Speaking to KUNA on Thursday, the diplomat in charge of humanitarian affairs at Kuwait’s embassy in Beirut Mohammad Al- Khaldi said that his country was keen on aiding the needy in Lebanon. He affirmed that Kuwaiti charities were willing to seek all venues of relief aid including the education of the less fortunate. The diplomat thanked charitable Kuwaiti entities for their relentless efforts to help those seeking education, stressing that this was reflective of Kuwait’s strong desire to aid people in Lebanon and worldwide. On his part, head of the Kuwaiti team for humanitarian initiatives Anan Al-Subihi emphasized that most of those seeking education at Kuwaiti operated schools were of the Syrian refugee populace.
He indicated that the Kuwaiti team’s main focus was to provide educational and mental support to child refugees in Lebanon, Jordan, Turkey, Yemen, and also within some regions in Syria. Meanwhile, member of the Kuwaiti International Islamic Charitable Organization’s (IICO) quality education center Mustafa Alloush said that several schools in the Tripoli area were able to begin the school year due to the efforts of Kuwaiti charitable organizations.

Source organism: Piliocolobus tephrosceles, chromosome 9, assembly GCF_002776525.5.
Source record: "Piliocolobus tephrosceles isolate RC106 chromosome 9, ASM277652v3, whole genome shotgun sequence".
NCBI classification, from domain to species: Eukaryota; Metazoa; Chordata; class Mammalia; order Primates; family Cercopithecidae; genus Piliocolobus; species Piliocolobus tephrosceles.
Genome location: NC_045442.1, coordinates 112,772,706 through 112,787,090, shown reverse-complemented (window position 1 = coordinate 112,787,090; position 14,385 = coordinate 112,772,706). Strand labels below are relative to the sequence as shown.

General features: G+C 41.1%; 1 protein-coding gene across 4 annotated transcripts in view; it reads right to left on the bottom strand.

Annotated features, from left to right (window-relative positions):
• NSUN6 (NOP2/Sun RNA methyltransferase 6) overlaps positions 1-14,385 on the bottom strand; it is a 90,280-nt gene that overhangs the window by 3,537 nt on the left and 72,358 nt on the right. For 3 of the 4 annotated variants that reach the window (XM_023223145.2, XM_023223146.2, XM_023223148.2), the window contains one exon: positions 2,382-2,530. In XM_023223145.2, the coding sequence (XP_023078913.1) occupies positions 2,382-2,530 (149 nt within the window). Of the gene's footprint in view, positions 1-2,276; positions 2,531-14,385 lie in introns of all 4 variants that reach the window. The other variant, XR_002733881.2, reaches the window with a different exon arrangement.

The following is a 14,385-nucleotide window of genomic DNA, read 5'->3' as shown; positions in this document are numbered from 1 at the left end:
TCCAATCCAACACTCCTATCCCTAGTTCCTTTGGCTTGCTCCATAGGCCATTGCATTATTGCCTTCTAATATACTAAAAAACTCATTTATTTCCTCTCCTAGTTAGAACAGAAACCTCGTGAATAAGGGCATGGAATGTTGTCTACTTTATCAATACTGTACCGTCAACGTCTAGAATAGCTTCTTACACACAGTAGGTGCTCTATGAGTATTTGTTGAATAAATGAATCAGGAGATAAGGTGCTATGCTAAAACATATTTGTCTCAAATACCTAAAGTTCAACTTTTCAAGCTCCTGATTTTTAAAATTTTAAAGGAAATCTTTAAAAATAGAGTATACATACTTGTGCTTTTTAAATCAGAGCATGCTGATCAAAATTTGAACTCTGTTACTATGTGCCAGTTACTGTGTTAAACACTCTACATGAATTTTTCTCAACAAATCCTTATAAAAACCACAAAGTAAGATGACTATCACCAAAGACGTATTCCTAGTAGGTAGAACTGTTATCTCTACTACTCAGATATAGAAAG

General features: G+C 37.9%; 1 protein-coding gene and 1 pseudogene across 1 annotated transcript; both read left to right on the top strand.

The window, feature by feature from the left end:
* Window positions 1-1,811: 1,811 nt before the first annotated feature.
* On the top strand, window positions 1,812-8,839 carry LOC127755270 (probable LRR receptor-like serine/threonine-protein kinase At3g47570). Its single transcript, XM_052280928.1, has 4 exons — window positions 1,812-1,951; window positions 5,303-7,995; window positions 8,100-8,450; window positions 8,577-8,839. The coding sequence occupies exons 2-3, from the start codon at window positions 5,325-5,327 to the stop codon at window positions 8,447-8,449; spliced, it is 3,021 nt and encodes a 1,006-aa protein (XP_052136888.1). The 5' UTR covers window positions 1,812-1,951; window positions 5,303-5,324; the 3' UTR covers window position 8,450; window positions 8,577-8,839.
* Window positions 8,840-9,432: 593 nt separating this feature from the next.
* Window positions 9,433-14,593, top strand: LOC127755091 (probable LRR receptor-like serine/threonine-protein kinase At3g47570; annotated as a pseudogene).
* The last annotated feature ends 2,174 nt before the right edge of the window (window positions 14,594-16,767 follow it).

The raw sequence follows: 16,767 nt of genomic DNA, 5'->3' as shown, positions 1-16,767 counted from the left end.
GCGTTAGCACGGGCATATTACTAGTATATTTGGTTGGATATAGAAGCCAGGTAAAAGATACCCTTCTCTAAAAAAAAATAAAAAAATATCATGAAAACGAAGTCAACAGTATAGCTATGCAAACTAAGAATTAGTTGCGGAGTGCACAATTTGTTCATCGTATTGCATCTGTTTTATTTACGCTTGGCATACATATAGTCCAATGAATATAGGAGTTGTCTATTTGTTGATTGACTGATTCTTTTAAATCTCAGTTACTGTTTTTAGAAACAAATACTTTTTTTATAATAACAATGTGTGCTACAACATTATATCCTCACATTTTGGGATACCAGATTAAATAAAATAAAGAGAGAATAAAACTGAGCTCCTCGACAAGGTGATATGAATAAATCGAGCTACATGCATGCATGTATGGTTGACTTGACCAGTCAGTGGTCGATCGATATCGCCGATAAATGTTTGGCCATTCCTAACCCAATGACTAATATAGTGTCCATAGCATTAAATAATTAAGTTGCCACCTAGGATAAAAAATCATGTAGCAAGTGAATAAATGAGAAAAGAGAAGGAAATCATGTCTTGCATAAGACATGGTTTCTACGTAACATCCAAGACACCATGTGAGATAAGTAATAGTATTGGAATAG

Hundreds of refugees are now able to pursue education thanks to the generous Kuwaiti efforts, he affirmed. Furthermore, the Kuwaiti Al- Najat Charity held on Thursday tests for Syrian children to assess their intellectual and educational levels prior to registration in private schools.
These quizzes aim to help Syrian children, who failed to get education over the past years, enroll in private schools, said Dr Abdulmohsen Al-Hwailah, the assistant undersecretary for private education at the Ministry of Education. Dr Al-Hwailah was speaking during a tour at the exam venues, schools of Al-Najat Charity, involving 1,250 Syrian boys and girls. Such help for the Syrian children is in line with guidelines of His Highness the Amir Sheikh Sabah Al-Ahmad Al-Jaber Al-Sabah, “the top example for us as individuals and institutions particularly after His Highness has been designated as Humanitarian Leader,” said Dr Al-Hwailah.